While exploring Nuuksio, your children can learn about the local ecosystem and the importance of preserving it. The park’s emphasis on sustainable practices, such as waste reduction and recycling, sets an excellent example for young environmentalists.
Finnish Nature Centre Haltia
On the doorstep of Nuuksio National Park, you’ll find the Finnish Nature Centre Haltia, which will provide the whole family with information about Finland’s National Parks. With a focus on experiencing nature using all five senses, this centre also hosts events and workshops regularly.
Learn about the various flora and fauna of the park and the wider region, as well as talks about moving in nature, outdoor adventure skills, and even join a guided tour of the adjacent park.
One of the most striking features of the nature centre is the building itself. Built entirely of wood (except for the windows, obviously), the rounded walls, glass-edged terrace, and well-maintained landscaping are enough to draw you in.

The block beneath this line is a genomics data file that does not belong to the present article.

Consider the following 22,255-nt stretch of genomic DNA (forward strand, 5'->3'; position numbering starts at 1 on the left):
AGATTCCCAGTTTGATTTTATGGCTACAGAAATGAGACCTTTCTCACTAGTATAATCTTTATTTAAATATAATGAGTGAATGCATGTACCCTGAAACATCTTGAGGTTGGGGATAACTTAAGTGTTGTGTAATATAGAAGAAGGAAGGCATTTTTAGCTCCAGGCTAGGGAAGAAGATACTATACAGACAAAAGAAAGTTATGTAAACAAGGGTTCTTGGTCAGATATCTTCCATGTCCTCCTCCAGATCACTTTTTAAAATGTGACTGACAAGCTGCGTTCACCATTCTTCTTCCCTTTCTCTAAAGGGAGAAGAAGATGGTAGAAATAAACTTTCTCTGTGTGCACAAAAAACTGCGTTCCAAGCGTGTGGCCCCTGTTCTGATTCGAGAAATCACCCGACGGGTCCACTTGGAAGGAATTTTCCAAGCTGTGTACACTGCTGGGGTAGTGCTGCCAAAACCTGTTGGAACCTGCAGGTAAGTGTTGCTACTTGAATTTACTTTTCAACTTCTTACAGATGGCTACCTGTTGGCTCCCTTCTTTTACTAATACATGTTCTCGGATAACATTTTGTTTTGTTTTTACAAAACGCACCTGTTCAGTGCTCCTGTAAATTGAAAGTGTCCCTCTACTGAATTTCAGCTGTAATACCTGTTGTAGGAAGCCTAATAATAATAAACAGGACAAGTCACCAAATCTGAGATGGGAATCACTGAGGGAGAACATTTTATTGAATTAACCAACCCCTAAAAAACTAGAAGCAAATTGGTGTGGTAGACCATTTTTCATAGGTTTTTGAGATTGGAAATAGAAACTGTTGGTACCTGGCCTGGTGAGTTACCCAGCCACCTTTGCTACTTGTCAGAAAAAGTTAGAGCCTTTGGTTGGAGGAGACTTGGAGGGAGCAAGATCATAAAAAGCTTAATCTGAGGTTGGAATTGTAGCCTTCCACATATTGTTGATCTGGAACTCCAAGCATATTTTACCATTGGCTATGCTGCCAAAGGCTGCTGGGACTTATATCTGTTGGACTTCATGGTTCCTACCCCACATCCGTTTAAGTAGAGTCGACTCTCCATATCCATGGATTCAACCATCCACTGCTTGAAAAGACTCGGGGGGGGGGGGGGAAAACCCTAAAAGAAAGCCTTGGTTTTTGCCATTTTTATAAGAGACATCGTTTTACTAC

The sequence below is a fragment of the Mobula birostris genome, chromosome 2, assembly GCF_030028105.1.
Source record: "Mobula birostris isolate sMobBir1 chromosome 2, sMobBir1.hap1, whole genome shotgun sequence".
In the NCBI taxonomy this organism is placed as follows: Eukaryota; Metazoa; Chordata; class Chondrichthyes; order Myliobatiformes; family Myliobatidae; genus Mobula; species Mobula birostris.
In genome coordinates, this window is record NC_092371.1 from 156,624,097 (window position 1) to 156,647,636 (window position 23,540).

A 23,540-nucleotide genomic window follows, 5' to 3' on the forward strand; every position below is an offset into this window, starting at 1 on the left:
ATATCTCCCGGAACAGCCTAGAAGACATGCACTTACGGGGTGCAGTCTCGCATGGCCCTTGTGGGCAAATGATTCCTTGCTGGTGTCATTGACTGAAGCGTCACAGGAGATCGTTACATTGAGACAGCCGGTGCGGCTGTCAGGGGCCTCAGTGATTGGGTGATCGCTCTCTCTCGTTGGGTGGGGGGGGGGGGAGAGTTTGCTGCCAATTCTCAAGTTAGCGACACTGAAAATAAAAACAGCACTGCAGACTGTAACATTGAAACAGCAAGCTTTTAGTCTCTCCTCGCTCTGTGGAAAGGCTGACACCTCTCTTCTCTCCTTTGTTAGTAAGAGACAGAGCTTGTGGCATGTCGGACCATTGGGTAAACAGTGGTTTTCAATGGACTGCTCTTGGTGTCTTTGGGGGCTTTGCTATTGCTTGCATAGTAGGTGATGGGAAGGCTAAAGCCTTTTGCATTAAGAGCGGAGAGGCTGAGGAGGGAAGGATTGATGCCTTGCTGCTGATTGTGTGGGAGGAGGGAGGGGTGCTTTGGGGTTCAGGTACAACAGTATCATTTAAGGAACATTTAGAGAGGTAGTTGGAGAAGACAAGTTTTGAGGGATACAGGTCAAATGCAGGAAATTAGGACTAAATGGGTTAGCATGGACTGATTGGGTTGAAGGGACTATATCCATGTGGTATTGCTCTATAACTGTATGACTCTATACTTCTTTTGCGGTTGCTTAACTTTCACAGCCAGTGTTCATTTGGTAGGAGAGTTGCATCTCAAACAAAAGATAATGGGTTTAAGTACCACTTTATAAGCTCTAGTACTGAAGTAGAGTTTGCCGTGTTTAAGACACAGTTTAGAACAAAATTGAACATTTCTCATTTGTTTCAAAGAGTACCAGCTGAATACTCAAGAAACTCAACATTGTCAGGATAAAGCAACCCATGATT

But it gets even better than that from an eco-tourism perspective. The building was designed to require minimal lighting, cooling, and heating. They achieved this by paying close attention to window placement, the building’s orientation, and the structure’s shape. Additionally, to keep the carbon footprint low, Haltia uses solar energy from panels and geothermal energy from the soil to cool and heat the building.